The Institute of Social & Economic Research

The Alaska Citizen's Guide to the Budget

Financial Assistance
provided by:

Fiscal Policy Council of Alaska

Budget History
General Fund
Operating Spending
Budget Shifting



3. Budget History

3.7 Has Special Fund Growth Offset the Decline in General Fund Spending?


Operating spending from own sources (the general fund plus the special funds) has grown faster than the general fund alone. To what extent has the special fund growth been the result of moving spending out of the general fund to give the appearance that the general fund has not been growing?

There clearly has been an incentive to do just that, particularly in the Fiscal Years from 1997 through 2001 when the legislature was trying to reach a goal of cutting the budget by $250 million. Since attention focused on cutting the general fund, if some expenditure could be moved to a special fund, it would give the impression that the budget had been cut when, in fact, it had not.

As we have seen, most of the growth in special fund spending has come in those categories that are logically treated outside the general fund. A good example is the budget of the International Airports that is totally supported by landing fees and other user fees. As activity at the airport has grown over the years, landing fees have naturally increased to cover the additional costs. Since general revenues do not support the airport operations, there is no reason for the International Airport budget to be included in the general fund. The Alaska Constitution prohibits special funds, but this has not prevented their proliferating (see below).

Having said that, there have been more activities funded out of special funds in recent years, either because it was argued that they were supported by fees or because new sources of revenue were put into special funds rather than the general fund. By one estimate, the amount of this shifting can be approximated by looking at the amount of general fund "program receipts" over time. In 1997 they amounted to $97 million, but by 2003 they had fallen to $8 million. These expenditures did not disappear. They moved, by a change in definition, from the general fund to one of the special funds.

The process did not start in 1997, however. In 1992 the receipts of the ferry system were moved out of the general fund into a special fund. One can argue that this makes sense and is similar to the way the International Airport budget is handled, but it does represent a shifting of revenues and expenditures out of the general fund. And this makes it difficult to track growth of the budget over time.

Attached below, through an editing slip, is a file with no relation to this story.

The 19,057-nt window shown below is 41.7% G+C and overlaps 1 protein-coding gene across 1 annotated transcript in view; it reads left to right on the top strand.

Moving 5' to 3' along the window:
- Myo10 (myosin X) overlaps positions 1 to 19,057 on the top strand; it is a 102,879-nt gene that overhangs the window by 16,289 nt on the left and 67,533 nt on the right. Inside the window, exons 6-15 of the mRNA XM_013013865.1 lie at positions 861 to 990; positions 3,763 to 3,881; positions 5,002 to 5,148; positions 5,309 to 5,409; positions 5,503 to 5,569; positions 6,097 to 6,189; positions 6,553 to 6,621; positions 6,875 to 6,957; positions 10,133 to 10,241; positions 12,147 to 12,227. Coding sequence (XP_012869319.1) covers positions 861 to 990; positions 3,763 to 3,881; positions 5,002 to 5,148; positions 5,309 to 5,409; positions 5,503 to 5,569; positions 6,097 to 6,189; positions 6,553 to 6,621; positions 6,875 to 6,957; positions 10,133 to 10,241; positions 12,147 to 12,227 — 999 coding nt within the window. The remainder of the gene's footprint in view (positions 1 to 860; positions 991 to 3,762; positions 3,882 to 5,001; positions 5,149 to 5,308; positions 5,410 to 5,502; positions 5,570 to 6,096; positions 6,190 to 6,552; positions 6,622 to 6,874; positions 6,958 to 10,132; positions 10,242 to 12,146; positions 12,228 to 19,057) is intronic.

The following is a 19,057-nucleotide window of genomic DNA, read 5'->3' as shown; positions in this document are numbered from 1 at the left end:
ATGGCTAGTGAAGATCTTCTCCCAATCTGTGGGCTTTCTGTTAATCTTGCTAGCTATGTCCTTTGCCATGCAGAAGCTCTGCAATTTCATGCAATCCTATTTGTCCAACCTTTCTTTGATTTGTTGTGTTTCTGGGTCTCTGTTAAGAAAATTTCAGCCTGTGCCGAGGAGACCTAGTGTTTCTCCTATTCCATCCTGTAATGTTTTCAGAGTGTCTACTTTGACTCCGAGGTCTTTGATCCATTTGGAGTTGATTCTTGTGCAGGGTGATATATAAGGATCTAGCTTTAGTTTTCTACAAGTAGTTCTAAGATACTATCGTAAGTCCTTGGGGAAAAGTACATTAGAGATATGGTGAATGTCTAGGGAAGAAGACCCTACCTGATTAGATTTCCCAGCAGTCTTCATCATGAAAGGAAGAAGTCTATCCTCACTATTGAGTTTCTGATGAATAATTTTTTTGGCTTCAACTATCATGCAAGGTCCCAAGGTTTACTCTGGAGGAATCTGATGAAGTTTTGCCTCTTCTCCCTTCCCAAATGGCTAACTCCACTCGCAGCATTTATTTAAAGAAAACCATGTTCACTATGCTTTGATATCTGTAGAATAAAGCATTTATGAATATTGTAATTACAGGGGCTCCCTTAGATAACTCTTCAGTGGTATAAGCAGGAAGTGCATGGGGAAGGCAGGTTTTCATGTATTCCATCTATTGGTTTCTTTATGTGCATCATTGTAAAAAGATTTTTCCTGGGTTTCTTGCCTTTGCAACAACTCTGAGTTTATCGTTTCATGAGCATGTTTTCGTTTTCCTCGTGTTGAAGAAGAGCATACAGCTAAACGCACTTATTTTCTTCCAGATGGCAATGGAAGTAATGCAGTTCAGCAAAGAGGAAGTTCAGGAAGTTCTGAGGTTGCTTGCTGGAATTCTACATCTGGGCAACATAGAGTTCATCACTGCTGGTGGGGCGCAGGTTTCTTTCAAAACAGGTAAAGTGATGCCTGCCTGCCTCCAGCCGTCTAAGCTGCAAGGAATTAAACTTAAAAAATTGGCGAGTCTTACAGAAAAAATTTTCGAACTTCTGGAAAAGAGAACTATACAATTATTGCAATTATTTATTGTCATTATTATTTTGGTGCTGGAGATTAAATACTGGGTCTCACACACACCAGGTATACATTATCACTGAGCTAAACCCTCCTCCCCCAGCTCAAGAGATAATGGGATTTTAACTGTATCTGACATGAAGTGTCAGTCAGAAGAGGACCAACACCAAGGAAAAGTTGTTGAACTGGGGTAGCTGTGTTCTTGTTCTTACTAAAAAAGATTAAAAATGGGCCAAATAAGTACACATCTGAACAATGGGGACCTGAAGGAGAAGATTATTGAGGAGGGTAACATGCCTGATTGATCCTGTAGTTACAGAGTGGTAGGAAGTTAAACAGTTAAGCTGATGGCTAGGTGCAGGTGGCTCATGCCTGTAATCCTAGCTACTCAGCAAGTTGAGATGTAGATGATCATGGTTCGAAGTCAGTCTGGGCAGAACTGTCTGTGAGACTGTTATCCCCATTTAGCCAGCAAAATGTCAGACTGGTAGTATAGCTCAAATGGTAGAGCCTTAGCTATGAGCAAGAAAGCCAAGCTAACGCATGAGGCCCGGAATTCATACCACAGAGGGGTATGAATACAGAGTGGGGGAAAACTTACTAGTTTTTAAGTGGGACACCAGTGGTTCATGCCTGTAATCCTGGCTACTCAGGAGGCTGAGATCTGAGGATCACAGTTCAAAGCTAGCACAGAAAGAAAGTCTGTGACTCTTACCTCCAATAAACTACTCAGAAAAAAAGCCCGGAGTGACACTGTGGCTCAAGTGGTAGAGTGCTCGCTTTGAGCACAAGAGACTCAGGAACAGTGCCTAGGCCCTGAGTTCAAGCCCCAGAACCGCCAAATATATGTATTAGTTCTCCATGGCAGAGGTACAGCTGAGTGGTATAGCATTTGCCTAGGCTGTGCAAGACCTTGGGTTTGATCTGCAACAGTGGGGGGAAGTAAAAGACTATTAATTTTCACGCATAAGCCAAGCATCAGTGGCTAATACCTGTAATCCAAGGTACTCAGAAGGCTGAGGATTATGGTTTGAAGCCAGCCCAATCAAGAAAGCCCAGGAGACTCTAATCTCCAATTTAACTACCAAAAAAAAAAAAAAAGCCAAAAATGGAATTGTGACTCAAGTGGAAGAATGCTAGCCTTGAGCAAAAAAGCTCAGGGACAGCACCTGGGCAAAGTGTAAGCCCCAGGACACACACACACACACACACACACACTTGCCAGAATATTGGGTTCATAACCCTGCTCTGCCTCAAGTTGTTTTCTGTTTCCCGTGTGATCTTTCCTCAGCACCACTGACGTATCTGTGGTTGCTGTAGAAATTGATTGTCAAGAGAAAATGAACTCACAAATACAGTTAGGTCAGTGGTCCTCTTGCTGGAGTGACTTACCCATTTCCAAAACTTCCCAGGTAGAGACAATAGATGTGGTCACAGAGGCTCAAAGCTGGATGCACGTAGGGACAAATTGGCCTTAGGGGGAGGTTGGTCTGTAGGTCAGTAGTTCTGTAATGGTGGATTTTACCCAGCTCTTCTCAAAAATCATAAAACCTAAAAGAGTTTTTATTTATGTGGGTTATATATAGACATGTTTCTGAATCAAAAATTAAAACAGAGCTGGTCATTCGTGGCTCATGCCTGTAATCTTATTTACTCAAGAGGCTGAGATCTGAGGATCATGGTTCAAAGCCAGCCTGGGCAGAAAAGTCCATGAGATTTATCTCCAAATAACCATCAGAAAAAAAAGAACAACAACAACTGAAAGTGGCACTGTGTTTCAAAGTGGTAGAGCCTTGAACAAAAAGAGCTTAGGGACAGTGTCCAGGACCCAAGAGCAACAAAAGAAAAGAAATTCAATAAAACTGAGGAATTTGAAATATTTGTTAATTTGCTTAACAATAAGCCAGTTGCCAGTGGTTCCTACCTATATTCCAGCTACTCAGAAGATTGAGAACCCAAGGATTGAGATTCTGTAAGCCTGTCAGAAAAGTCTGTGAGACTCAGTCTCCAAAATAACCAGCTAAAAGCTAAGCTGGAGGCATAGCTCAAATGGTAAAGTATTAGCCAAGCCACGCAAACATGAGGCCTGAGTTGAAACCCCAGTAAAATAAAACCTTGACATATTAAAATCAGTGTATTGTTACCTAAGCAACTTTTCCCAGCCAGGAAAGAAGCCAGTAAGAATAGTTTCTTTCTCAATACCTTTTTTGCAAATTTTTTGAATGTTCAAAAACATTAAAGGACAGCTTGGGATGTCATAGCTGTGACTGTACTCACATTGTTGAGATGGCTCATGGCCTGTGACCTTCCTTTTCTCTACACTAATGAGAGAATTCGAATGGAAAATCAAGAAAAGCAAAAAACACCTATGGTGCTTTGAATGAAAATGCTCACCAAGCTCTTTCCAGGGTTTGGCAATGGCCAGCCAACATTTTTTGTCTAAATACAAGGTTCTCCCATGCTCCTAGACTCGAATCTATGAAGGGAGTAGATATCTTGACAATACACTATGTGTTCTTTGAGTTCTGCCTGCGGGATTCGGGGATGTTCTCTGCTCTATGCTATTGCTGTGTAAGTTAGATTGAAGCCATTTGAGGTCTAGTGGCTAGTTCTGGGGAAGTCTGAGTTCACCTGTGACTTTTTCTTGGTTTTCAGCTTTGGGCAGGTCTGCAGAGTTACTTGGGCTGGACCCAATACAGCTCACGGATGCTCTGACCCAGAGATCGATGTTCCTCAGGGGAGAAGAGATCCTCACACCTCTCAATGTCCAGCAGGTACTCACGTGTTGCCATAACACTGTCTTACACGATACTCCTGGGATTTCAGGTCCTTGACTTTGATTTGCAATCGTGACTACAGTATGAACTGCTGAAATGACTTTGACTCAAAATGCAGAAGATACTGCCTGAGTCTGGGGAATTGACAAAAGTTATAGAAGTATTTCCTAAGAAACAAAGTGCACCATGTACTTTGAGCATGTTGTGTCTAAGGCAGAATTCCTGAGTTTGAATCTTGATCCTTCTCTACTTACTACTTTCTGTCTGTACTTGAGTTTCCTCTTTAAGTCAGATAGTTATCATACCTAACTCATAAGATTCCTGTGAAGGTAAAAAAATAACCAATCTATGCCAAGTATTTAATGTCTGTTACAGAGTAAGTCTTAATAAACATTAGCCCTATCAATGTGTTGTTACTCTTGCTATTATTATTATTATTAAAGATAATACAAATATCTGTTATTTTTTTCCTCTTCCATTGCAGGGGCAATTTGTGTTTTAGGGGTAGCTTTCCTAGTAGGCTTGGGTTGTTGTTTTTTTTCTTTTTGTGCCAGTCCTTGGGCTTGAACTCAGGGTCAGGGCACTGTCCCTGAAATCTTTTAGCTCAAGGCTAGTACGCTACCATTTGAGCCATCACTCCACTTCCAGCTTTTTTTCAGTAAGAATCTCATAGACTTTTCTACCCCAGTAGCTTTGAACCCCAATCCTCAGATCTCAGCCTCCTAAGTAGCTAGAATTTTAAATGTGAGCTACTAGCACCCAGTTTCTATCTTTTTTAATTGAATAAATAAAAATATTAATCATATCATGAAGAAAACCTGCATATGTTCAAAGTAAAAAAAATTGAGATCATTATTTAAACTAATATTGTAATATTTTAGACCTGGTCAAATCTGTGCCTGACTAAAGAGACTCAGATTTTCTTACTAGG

There are a number of tricks that are used to make the growth in the budget from year to year look smaller than it actually is. Here we simply list some of the more common strategies. Of course, there are instances where these strategies are justified, but all have been abused to some extent in recent years.

  1. Moving revenues and expenditures out of the general fund into a special fund reduces growth in the general fund but not in the overall budget. This is often justified on the grounds that the expenditure is supported by revenues that are earmarked for that program. (This is a shift from general fund program receipts to revenues from receipt-supported services in special funds.)

  2. Using endowments and other funds to pay for programs that were previously paid for from the general fund. Using money from various pots of money set aside for special purposes to pay for general fund programs reduces growth in the general fund.
  3. These two strategies are self-limiting because almost all fee-supported programs are now handled through special funds and because theIr available pots of money to pay for general fund programs are fast disappearing. The next two strategies—employing supplemental appropriations that are made at the end rather than at the start of the fiscal year—provide more opportunity for mischief.

  4. Short funding programs at the beginning of the year so that the budget at the start of the year, compared to the prior year, has not increased. Then toward the end of the year a supplemental appropriation provides the rest of the necessary funds, but that supplement does not get much attention. The justification for this is that it is impossible to predict exactly what some programs will cost, and supplements are the natural way to deal with situations where the prediction was an honest underestimate.

  5. "Forward funding" next yearís budget with a supplemental appropriation in the current year budget. Although this makes the current year budget bigger, it reduces next yearís budget and makes the year-to-year increase look smaller.

Why have these strategies been employed? Ultimately, it is because the public wants to see budget cuts, but they donít want to see public services reduced. This is a way to accomplish those two objectives, but it does undermine trust and confidence in the budget-making process.


Site Map
Top ^

Next >

Fiscal Policy Papers

About ISER

Institute of Social and Economic Research, University of Alaska Anchorage
Mailing Address: 3211 Providence Drive, Anchorage, Alaska 99508
Physical Address: 4500 Diplomacy Drive, Suite 501, Anchorage, Alaska

Page Updated February 13, 2004

Other Resources
Send a Comment
 © Copyright 2011, Institute of Social and Economic Research